AMAZING cutting-edge technology and fascinating displays entertained hundreds of children who visited a brand new science festival.

Families enjoyed a day full of futuristic exhibits and inspirational talks at the Steam Museum as the first Tomorrow festival began – it continues today.

Plus, the array of top tech and superb science filling the Great Western Hall gave grown-ups a chance to learn about eco-friendly initiatives and innovative ideas first-hand from scientists and engineers.

New Elements director Rod Hebden organised the festival with help from Swindon Borough Council, Bravedog, the UK Research and Innovation Group, Business West, Steam, and many volunteers.

He said: “I didn’t know what to expect and just wanted to start small then grow bit by bit – but straight away it became bigger than I’d hoped.

“We were inundated with offers of help and requests to join the festival, I’ve been overwhelmed by the positive response.

“This is about showing people all the cool stuff you can do with science. It gives them a better understanding of what’s out there and encourages kids to get interested and inspired by technology

“The mix of people there is brilliant – small companies and community groups from Swindon have really benefited from being in the same room as major corporations like Intel.”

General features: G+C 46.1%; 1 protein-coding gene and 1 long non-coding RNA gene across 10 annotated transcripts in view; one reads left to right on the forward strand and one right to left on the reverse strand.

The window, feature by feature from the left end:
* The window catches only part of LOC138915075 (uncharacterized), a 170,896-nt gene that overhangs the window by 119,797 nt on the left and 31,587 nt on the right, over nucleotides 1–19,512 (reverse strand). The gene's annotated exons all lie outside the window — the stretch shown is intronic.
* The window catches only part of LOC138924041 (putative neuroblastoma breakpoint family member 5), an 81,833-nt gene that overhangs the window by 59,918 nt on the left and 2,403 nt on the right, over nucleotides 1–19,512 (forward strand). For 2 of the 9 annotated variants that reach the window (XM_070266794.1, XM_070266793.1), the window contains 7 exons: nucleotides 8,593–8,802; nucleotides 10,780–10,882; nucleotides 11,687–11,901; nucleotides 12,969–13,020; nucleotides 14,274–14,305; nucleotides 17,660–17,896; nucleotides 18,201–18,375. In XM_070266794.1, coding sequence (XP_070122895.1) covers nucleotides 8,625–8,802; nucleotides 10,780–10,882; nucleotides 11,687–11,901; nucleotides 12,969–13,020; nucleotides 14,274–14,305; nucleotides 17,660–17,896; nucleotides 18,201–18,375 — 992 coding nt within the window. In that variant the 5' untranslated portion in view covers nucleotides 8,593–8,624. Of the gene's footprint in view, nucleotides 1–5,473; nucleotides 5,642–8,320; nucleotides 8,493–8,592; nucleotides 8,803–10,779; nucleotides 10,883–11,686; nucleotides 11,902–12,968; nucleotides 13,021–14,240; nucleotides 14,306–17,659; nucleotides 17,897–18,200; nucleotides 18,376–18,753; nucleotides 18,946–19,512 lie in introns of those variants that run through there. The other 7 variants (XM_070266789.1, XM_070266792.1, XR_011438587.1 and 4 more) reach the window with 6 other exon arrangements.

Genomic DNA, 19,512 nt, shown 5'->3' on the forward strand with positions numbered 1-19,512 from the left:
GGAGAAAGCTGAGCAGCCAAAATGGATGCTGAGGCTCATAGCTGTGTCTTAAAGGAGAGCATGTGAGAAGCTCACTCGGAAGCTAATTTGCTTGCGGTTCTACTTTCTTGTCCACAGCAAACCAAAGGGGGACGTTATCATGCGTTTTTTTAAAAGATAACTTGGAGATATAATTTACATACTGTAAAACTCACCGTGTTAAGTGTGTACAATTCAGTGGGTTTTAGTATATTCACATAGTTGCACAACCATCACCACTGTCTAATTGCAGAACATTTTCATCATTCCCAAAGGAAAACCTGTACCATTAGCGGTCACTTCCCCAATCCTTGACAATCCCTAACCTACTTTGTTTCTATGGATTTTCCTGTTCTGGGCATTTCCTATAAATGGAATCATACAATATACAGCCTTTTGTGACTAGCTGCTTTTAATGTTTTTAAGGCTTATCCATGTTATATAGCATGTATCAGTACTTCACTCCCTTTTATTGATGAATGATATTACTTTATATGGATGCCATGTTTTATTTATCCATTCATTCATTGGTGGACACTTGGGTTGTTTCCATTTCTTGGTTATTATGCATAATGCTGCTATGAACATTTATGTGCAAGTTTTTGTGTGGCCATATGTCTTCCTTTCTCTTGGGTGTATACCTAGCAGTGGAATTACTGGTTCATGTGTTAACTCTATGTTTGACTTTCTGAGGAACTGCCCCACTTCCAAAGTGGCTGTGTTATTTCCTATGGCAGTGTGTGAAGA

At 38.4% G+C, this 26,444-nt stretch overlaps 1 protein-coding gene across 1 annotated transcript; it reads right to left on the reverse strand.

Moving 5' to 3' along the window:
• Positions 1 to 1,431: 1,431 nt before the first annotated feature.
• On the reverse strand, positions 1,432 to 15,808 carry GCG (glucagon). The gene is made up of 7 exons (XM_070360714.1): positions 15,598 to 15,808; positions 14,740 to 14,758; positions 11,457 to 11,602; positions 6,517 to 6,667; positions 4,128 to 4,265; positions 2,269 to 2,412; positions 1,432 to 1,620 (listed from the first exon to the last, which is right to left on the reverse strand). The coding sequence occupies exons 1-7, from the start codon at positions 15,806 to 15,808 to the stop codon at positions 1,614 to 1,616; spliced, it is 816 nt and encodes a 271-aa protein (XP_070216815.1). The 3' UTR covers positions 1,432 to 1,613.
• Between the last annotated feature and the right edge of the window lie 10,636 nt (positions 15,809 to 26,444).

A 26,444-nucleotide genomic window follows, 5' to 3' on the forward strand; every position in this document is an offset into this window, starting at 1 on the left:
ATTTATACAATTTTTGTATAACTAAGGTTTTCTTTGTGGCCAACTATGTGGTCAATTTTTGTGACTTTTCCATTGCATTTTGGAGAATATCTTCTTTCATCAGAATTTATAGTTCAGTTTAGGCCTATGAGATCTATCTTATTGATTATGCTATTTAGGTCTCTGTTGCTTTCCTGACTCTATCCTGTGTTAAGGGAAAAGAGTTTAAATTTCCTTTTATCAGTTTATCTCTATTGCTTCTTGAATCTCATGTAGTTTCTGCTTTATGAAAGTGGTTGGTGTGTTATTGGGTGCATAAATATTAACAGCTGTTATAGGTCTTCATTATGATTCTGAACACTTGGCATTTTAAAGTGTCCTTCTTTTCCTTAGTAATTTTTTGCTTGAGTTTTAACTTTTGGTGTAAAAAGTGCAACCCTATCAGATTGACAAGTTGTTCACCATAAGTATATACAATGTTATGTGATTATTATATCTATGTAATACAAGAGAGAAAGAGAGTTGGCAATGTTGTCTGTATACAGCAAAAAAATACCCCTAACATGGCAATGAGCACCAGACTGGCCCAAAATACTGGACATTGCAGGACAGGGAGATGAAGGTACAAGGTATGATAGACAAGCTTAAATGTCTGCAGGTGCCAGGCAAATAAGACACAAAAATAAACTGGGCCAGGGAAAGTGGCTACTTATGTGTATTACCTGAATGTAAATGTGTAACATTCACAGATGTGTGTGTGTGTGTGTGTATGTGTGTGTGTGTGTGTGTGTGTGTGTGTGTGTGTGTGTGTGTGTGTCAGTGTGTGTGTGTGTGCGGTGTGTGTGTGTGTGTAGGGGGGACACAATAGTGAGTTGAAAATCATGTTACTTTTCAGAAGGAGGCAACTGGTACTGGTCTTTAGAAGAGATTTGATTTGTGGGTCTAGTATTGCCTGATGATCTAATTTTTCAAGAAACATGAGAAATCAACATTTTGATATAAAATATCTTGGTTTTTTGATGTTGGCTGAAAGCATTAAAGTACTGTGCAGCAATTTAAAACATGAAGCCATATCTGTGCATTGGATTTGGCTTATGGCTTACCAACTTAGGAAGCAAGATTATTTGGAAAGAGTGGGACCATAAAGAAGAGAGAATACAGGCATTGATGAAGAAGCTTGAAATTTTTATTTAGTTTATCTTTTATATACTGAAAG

Virtual reality headsets, a planetarium, a Moon lander workshop and an augmented reality sandbox that transforms into a mountainous landscape were among the highlights of the festival.

It attracted university boffins from Oxford, Bristol and Bath as well as tech enthusiasts closer to home from the Museum of Computing and Swindon Makerspace.

Makerspace director Scott Jordan said: “It’s been great, I hope to see this every year. It’s a fantastic way of promoting science and the environment and an ideal way to make contacts with other like-minded people.

“We have a 3D printer, laser cutters and an electronic workbench set up to show people what you can make and build, it’s been fun to spread the word.”

Museum of Computing curator Simon Webb said: “We’ve been absolutely blown away by the quality of the stands this festival has attracted and I desperately hope it continues, it’s a fantastic event.

“We have examples of our computing club for children where we teach kids as young as five programming and coding. These are crucial subjects and the sooner you get people enthused about them, the better. There’s always a lovely moment when the children realise that they can make the computer do whatever they want and the only limit is their imagination.”